Amin Davoodi, winner of Texas A&M’s 2020-21 Three Minute Thesis competition
Amin Davoodi, a doctoral student in the Department of Curriculum & Instruction, College of Education and Human Development, won both first prize and People’s Choice for his presentation, “Promoting Educational Equity and Access for Home-Bound Students Using Robot Assisted Learning.”
Davoodi proposed a “telepresence robot,” a remote-controlled device with wheels and a camera whereby a remote user can attend class virtually using an app.
View Davoodi’s presentation, along with the rest of the competitors’ pitches, on YouTube.
The Texas A&M Graduate and Professional School, along with co-sponsors the Center for Teaching Excellence – English Language Proficiency Program and the University Writing Center, hosted nine finalists for the elevator-style pitch competition which was held in a hybrid in-person/virtual format with precautions in place for those on site.
Davoodi said he was proud of his win, especially given the caliber of his competition. “I am so happy to be the first student from the College of Education and Human Development and the first Iranian student ever to win the 3MT® competition at Texas A&M University,” he said.
Industrial engineering doctoral student Mahnoosh Sadeghi was named runner-up for “Developing a Smart PTSD Monitoring System,” while biomedical sciences doctoral student Marcus Orzabal placed third for “E-Cig Vaping: Don’t Hold Your Breath.”
Five judges from the university campus and greater Bryan-College Station community evaluated presenters based on two criteria: presentation content and the contestant’s ability to convey that content in an engaging and clear way. For first prize and People’s Choice, Davoodi will receive $1000 and $500, respectively. Runner-up Sadeghi earned $500, and third-place finisher Orzabal earned $250.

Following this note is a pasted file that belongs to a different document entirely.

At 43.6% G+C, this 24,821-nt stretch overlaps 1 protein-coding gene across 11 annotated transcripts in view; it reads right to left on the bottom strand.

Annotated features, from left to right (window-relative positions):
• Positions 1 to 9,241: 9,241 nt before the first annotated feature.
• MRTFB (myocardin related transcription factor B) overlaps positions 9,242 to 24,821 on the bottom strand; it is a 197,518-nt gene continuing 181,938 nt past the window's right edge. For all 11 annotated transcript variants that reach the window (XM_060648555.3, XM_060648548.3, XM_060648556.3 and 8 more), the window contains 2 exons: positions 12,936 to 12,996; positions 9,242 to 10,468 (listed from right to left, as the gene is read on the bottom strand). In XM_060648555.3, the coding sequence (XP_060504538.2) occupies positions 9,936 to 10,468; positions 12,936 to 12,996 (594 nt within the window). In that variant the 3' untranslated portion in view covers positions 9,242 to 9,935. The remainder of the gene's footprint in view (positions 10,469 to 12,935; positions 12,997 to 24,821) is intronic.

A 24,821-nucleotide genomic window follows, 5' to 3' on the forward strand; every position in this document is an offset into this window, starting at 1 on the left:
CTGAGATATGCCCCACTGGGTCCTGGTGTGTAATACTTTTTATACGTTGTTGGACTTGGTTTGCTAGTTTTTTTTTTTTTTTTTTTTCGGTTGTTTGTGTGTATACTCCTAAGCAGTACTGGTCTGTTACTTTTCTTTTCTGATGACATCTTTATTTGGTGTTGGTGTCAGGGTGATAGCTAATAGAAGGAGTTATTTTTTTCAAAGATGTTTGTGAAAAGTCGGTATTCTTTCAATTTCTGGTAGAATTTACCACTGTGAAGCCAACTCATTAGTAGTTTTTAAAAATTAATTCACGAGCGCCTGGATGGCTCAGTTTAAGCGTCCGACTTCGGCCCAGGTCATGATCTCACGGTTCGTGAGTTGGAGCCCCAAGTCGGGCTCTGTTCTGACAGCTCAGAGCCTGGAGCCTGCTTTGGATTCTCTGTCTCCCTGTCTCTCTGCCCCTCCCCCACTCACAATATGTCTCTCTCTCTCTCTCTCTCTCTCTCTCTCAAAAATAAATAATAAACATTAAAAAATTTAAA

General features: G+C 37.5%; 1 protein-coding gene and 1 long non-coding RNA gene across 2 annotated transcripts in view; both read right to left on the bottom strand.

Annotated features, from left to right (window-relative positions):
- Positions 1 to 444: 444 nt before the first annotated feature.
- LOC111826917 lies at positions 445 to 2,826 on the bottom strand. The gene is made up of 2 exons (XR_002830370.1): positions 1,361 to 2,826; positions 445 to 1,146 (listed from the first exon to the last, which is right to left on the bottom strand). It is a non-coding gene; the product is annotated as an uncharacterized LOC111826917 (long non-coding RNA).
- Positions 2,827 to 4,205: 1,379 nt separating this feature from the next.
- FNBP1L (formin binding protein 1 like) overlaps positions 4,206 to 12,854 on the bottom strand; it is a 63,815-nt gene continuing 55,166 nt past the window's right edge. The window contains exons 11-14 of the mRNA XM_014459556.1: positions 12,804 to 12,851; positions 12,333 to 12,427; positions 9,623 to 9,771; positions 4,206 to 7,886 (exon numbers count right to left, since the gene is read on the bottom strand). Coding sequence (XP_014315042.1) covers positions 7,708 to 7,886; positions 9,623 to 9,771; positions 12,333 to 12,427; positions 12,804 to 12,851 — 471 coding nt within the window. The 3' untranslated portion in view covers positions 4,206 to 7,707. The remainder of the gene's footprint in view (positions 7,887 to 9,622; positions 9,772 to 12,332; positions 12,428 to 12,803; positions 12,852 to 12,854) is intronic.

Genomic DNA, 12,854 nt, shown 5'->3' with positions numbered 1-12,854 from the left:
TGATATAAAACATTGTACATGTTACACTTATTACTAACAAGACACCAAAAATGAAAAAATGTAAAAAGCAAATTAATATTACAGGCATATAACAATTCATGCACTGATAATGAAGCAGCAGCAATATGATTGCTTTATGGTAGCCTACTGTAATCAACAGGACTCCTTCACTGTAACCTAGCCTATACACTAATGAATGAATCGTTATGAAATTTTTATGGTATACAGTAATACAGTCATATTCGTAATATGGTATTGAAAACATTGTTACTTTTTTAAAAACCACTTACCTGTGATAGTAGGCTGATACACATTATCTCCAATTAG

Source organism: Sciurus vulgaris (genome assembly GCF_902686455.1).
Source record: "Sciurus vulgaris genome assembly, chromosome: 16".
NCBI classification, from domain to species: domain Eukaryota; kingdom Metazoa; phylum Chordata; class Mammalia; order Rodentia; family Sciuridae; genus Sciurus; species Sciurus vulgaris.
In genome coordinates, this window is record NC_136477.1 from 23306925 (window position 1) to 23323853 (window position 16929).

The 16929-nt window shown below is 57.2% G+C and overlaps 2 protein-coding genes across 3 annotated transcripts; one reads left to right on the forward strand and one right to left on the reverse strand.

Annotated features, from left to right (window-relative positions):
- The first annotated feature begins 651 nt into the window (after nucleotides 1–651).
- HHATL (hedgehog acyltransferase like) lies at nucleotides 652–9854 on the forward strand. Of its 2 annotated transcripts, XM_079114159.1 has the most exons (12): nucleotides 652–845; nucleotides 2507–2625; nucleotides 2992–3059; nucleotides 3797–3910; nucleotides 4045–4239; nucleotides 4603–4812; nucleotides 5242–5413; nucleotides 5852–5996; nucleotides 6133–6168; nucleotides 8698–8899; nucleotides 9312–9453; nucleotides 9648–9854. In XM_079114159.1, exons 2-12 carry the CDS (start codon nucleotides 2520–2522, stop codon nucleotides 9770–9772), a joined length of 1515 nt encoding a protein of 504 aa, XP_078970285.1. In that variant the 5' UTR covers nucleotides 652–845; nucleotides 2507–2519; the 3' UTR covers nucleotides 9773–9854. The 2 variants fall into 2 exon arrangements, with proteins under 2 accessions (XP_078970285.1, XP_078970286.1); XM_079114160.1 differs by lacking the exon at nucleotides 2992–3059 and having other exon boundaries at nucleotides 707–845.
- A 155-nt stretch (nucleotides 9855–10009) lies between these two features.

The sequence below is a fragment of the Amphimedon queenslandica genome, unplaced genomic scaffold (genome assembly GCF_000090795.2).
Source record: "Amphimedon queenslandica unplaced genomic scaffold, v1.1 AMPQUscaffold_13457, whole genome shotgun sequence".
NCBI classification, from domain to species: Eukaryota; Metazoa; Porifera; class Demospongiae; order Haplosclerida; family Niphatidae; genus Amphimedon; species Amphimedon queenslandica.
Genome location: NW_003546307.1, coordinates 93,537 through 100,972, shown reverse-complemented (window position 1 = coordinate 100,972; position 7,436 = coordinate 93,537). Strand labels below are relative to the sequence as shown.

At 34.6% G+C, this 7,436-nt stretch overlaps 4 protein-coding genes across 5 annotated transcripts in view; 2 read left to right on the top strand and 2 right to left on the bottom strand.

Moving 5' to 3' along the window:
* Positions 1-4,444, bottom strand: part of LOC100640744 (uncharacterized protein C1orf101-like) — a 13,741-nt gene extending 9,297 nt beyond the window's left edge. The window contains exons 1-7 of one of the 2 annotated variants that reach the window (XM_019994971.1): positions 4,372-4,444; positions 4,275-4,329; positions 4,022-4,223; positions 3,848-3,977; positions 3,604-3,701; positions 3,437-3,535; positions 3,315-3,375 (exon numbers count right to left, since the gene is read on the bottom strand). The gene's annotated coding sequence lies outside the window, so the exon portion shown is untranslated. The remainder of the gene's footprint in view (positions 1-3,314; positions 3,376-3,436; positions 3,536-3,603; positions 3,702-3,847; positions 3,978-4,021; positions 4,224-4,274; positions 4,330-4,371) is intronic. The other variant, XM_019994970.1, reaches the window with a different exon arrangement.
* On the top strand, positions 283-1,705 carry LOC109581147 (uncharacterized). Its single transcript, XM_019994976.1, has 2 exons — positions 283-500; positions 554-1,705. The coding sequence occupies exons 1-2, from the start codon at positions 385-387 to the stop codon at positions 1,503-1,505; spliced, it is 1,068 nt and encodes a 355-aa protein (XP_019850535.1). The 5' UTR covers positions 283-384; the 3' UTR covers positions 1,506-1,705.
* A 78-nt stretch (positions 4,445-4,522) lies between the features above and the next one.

As this year’s winner, Davoodi will move on to represent Texas A&M at the virtual Conference of Southern Graduate Schools’ 3MT® competition in February.
He commended his peers for the high level of research they are conducting and their commitment to tackling the world’s most urgent challenges. “This year’s competition was so special in terms of the uniqueness of the research projects, especially as some of them are directly related to this pandemic,” Davoodi said. “My fellow competitors are dedicated scholars whose research will lead to big changes in the world.”
Originally created by the University of Queensland in 2008, the 3MT® competition gives graduate students just three minutes and one slide to present a compelling oration on their research project and its significance before a general audience. The event has garnered worldwide popularity as a vehicle to help students develop their presentation skills and as a venue to showcase student research. Today, over 900 institutions across 85 countries participate in the competition.
This year marked the eighth time Texas A&M has held a 3MT® competition. The presentations were live-streamed to an audience of over 200 people from as far away as Germany, Iran, India and Australia. Audience members were able to cheer on participants and react to presentations using the chat and reaction functions of the streaming platform.
Karen Butler-Purry, associate provost and dean of the Graduate and Professional School, said she was pleased with this year’s event format. “I’m glad we were able to have students give their presentations live in front of judges,” she said. “One of the essential benefits of 3MT® is that presenters have to refine their communication skills to engage a live audience. All of this year’s competitors did that really well. And they showed the outstanding and important work graduate students are doing at Texas A&M.”
Michael de Miranda, professor and department head in the Department of Teaching, Learning and Culture (TLAC), lauded the work of Davoodi and all the 2020-21 3MT® competitors. “I could not be more proud of Amin’s accomplishment and how boldly he represented TLAC in the face of some very strong departments and research competition,” de Miranda said.
Davoodi also praised the event itself as a valuable exercise for graduate students and as a way to connect with the world outside academia.
“3MT® challenges you to talk about complex research in simple language to a general audience,” he said. “The competition helps students come out of their comfort zones and communicate with a broader audience about their research. No matter how much we present our research in the academic world, we need to reach out to the public, as the main goal of research is to help people benefit from innovation.”